Winner - Frank Stronach

While Churchill Downs, NYRA and California racing overall all have questions surrounding them public relations-wise, old Frank is teflon. Everyone knows Frank loves horse racing. Everyone knows Frank wants to create more interest in the sport (no matter how crazy some of his ideas are). The Pegasus World Cup - his latest foray into changing the sport - is slated to go this month. Adding to the Frank-zeal, is the handle and market share performance of Gulfstream and Laurel. They both had big years.

Loser - Long Term Racetrack Economics

Canterbury Park lowered the juice this year and bucked the 2016 small-track downward handle trend pretty good, with a decent enough handle spike. You'd never have known it. Despite field size being  down, more rain in the region since 1890, and just about everything else, the story was "the percentage of decrease in takeout resulted in a net decrease in revenues". Nevermind the 100+ years of takeout hikes that didn't destroy the betting handle immediately, pay no heed that was incorporated in 1994 and incurred losses until 2004. Don't worry that when tracks have slots, they can use them as a buffer to experiment with proper pricing mechanisms. Short-term revenue was down, so this was a loser.

 Winner - Exchange Wagering

Betfair's exchange started for New Jersey residents this year. Yep, the volume is lower than expected (with them operating with half the Internet tied behind their backs), but it's there. There is no doubt about it, this is a huge win.

Loser - Rabbits

This year's Sword Dancer brought the practice out in an in-your-face way, and the fans didn't seem to like it much. For those who support rabbits, many used the "it's the way it's done in Europe for a hundred years" defense. But, with Brexit and Trump in 2016, that whole pro-Europe-globalization argument seemed to go over about as well as an Ebola epidemic.

From the comments from the high foreheads at NYRA after Sworddancergate, it seems we'll be seeing a different handling of the rabbit thing if it crops up again. So that, by definition, means it's a loser.

Winner - Big Days

Unless we've been living under a rock (I go there sometimes on twitter when my touts run badly) we all see Big Days keep getting bigger. More marketing is being placed into Big Days, and they seem to be growing with population growth and inflation, aka, like other businesses grow. Even Hong Kong has been getting into the act to juice up their big days. It's been a huge winner.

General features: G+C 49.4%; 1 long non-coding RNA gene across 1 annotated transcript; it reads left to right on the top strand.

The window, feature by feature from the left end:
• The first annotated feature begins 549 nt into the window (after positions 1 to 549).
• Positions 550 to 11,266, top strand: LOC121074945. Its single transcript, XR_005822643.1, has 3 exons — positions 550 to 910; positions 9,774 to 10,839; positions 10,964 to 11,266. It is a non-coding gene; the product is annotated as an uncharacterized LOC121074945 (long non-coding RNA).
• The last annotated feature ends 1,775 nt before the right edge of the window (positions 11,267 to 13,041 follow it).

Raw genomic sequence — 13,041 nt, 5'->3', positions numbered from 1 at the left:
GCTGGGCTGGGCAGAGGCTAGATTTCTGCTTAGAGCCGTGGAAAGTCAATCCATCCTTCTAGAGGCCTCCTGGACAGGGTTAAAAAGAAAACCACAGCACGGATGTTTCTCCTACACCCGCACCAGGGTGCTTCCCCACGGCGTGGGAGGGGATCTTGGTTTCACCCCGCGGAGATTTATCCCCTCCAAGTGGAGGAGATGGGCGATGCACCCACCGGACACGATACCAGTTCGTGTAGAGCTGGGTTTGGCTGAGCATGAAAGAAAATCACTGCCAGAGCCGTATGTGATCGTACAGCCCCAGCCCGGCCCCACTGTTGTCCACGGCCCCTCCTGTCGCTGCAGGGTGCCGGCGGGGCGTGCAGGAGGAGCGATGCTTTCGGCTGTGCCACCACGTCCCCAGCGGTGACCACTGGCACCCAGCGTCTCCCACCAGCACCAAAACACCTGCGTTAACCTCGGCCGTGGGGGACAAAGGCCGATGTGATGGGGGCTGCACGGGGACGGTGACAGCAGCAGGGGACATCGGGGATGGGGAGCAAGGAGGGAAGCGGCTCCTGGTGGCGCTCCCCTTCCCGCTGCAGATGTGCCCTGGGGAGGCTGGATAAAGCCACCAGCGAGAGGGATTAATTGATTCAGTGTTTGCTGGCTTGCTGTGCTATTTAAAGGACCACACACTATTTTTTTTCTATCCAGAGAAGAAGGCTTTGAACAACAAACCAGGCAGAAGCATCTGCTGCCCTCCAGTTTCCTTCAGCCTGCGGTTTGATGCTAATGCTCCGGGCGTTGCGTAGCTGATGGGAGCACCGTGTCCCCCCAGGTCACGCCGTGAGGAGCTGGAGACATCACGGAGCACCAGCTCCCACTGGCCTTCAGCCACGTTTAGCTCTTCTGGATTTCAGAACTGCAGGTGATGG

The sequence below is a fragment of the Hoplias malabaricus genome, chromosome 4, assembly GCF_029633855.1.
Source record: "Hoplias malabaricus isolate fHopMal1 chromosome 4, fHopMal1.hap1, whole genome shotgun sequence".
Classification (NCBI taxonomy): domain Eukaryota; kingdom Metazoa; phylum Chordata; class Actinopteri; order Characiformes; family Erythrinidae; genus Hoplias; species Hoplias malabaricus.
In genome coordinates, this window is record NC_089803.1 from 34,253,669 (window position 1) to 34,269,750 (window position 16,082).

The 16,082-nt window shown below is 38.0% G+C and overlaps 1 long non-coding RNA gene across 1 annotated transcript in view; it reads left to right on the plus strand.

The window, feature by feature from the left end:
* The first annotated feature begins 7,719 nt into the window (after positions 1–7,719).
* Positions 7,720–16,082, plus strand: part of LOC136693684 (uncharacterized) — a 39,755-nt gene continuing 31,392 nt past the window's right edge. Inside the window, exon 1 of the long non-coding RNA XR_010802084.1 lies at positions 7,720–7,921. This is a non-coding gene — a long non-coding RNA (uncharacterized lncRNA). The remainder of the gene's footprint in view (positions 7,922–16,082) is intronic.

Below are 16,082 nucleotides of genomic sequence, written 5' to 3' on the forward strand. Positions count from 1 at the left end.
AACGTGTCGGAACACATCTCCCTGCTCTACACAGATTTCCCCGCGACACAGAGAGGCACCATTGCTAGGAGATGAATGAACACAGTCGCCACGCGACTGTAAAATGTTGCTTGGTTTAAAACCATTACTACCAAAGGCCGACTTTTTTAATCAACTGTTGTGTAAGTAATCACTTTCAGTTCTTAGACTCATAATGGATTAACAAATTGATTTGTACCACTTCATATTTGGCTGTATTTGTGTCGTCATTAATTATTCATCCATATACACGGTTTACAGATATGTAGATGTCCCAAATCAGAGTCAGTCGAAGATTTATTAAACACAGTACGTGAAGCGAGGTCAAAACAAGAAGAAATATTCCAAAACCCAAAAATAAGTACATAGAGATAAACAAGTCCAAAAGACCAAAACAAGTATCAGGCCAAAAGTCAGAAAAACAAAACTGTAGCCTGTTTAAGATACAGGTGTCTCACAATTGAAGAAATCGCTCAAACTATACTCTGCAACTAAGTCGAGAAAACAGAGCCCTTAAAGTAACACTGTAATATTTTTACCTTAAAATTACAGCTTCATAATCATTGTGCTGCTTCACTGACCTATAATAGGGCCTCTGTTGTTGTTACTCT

Loser - The Horseplayer

If you're a guy or gal betting $40k a year and treading water with 0.95 ROI or so, your chances of reaching the mountain top are growing thinner, because it's more difficult to find better pricing. Small ADW's who offer you better pricing are shut off from some top signals. The top signal guys have created their own ADW's where only $1M+ players get good pricing. ADW's are being shut out of California as we speak. In 2016 it's been harder and harder for racing customers in the mushy middle.

Winner - Kentucky Downs

2016's meet was another huge one for the little track that could. At KD, alternative gaming money is placed into both purses and lower takeout, making for a compelling exacta for horsemen, bettors and fans. The sky is the limit for this small, soon to be bigger, signal.

Loser - Medication Reform

This feels stalled to me, and it was in 2016, when the brakes were applied. I am not sure why, or how it happened, but at the end of 2016 here we are talking about steroids - something supposedly purged from racing a long time ago - not real reform.

It's hard for me to find blame in this. It just seems racing - where getting people together for a common goal is tantamount to finding fifty random people who all like Nickelback - is in its usual spot, stuck in the horse latitudes. 

That's my list. I am sure I have forgotten many items (I did the post at lunch, off the top of the head) so feel free to share yours on the social media machine, or in the comments section.